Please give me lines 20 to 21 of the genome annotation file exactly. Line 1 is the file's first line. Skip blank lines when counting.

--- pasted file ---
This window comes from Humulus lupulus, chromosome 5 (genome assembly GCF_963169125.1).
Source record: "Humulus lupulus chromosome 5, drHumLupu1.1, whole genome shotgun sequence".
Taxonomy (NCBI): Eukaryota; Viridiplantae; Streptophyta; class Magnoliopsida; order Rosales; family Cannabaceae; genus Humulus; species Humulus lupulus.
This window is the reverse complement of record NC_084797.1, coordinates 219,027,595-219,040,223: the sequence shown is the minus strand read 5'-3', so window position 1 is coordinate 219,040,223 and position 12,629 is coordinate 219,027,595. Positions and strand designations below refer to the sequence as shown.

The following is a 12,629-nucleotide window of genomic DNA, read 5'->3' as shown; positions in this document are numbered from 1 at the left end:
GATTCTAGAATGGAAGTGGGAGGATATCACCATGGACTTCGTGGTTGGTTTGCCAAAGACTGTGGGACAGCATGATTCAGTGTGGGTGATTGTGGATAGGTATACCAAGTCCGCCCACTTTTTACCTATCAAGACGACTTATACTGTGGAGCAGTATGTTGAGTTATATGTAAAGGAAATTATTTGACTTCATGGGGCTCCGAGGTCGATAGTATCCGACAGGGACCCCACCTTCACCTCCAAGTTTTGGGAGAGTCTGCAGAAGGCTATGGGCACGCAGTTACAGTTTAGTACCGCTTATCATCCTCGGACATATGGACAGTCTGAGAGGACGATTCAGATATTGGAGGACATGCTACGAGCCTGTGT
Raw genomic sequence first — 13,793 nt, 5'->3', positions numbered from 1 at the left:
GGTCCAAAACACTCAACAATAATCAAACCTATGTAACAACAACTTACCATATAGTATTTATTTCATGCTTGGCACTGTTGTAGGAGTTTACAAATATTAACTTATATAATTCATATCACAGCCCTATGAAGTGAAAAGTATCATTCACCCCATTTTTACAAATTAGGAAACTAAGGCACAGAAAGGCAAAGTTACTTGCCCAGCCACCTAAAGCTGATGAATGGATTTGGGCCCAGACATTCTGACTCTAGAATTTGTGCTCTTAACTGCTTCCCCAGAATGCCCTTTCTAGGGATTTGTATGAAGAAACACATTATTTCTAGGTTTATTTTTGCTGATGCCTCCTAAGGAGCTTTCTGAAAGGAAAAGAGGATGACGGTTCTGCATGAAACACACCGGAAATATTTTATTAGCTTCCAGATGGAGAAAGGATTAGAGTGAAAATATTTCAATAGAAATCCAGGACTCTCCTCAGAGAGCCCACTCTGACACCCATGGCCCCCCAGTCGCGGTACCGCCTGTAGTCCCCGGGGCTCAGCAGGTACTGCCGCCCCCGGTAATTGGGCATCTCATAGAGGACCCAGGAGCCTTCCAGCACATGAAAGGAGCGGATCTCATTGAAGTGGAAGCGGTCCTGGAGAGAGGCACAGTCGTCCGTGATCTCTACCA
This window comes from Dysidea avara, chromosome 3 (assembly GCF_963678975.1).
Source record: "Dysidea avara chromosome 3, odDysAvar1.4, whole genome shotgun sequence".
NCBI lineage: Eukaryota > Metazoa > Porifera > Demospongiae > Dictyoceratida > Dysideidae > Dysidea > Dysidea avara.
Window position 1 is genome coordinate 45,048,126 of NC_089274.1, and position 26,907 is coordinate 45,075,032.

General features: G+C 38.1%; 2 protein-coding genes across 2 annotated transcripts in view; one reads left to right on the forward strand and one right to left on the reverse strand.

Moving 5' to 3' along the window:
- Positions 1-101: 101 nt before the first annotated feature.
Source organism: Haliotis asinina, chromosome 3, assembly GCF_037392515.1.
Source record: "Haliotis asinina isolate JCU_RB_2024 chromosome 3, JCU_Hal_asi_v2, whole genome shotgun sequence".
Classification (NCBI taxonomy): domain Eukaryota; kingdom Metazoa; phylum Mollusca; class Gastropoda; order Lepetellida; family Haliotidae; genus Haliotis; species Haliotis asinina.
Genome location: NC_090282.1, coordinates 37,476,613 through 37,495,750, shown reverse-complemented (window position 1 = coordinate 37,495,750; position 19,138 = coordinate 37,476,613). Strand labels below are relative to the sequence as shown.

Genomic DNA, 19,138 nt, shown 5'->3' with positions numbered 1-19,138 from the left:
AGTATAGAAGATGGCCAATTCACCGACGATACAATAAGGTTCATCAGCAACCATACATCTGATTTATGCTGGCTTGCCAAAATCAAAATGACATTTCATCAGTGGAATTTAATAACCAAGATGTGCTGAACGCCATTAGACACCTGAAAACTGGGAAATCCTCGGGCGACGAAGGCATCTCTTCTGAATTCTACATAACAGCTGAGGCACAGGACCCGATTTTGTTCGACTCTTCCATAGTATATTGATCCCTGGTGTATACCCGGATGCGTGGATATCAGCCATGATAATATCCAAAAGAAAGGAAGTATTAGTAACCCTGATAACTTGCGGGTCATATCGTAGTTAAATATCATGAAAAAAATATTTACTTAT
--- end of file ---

Genomic DNA, 19,138 nt, shown 5'->3' with positions numbered 1-19,138 from the left:
AGTATAGAAGATGGCCAATTCACCGACGATACAATAAGGTTCATCAGCAACCATACATCTGATTTATGCTGGCTTGCCAAAATCAAAATGACATTTCATCAGTGGAATTTAATAACCAAGATGTGCTGAACGCCATTAGACACCTGAAAACTGGGAAATCCTCGGGCGACGAAGGCATCTCTTCTGAATTCTACATAACAGCTGAGGCACAGGACCCGATTTTGTTCGACTCTTCCATAGTATATTGATCCCTGGTGTATACCCGGATGCGTGGATATCAGCCATGATAATATCCAAAAGAAAGGAAGTATTAGTAACCCTGATAACTTGCGGGTCATATCGTAGTTAAATATCATGAAAAAAATATTTACTTAT